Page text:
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Research Team in Jordan Awarded for Innovation in Addressing Gender-Based Violence

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A research team from University of Jordan, Jordanian Hashemite Fund for Human Development, and Harvard T.H. Chan School of Public Health has won funding to study ways to reduce gender-based violence in Jordan, the World Bank Group and the Sexual Violence Research Initiative announced today.

The 2019 Development Marketplace: Innovations to Address Gender-Based Violence award will  enable the researchers to understand how social interactions among youth influence attitudes related to gender and to sexual- and gender-based violence. The research will take place among 1,000 youths aged 18-24 living in East Amman. The researchers will use these insights to promote evidence-based recommendations for further research and interventions.

Gender-based violence is harmful to women and constrains the economy,” said Saroj Kumar Jha, Regional Director for the Mashreq, World Bank Group. “It’s often caused by attitudes that support gaps between men and women. I am very pleased to congratulate the researchers on this award, which will explore how social interactions among youth can shape these attitudes and help the country further down the path towards eliminating gender-based violence The World Bank also commends the Government of Jordan’s commitment to increase  female labor force participation, in alignment with the Jordan Vision 2025, and to change attitudes towards women’s work and economic participation.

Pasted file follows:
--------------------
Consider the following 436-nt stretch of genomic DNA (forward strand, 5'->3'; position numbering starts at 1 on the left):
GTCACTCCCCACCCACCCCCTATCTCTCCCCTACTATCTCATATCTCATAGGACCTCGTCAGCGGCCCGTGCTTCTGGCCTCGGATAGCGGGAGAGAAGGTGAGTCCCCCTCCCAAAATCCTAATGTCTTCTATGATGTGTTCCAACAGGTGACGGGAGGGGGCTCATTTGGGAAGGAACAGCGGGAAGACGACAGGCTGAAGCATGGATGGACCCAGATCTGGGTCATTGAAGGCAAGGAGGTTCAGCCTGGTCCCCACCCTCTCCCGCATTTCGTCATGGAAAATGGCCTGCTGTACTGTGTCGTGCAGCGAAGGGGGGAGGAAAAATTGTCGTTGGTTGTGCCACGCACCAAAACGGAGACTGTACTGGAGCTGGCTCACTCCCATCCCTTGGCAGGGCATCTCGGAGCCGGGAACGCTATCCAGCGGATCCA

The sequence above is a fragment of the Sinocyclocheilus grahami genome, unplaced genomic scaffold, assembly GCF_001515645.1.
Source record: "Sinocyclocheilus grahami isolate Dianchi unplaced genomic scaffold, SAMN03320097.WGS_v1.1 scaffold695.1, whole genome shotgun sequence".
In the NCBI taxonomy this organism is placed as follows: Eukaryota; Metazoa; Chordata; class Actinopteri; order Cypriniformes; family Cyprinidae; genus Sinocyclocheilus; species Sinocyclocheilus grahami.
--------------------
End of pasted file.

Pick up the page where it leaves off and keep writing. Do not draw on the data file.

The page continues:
The World Health Organization (WHO) estimates that 35 percent of women worldwide have experienced physical or sexual partner violence or non-partner sexual violence in their lifetime. Studies show that in addition to causing direct harm to women and men, gender-based violence can cost economies up to 3.7 percent of GDP due to lost productivity.

Although we know the costs and inter-generational effects of gender-based violence are significant, the evidence on how to prevent it remains relatively limited,” said Caren Grown, Senior Director, Gender, World Bank Group. “This award helps researchers to build the knowledge needed for effective approaches to reduce violence. We know the World Bank Group has an important role to play in sparking innovation through funding research, as well as in implementing important lessons it provides.” 

The Development Marketplace is an annual, global competition for researchers to find innovative solutions that can help individuals, communities, and nations prevent and respond to gender-based violence. 

Along with rigorous research to give policy-makers needed information on what works to prevent and respond to violence, we also need to ensure there are implementable, scalable and cost-effective solutions,” said Claudia Garcia-Moreno, SVRI Founder and Coordinating Group member.

Over three years, $4.5 million has been awarded by the Bank Group and SVRI to more than 40 research projects in 28 low- and middle-income economies. The Development Marketplace: Innovations to Address Gender-Based Violence is held in memory of Hannah Graham, daughter of a longtime World Bank Group employee. 

This year, Development Marketplace awards will support researchers in Bangladesh, Democratic Republic of Congo, India, Jordan, Kenya, Kyrgyz Republic, Mexico, Nigeria, Papua New Guinea, and Peru. For the first time a private sector award is being given, with support from the International Finance Corporation (IFC).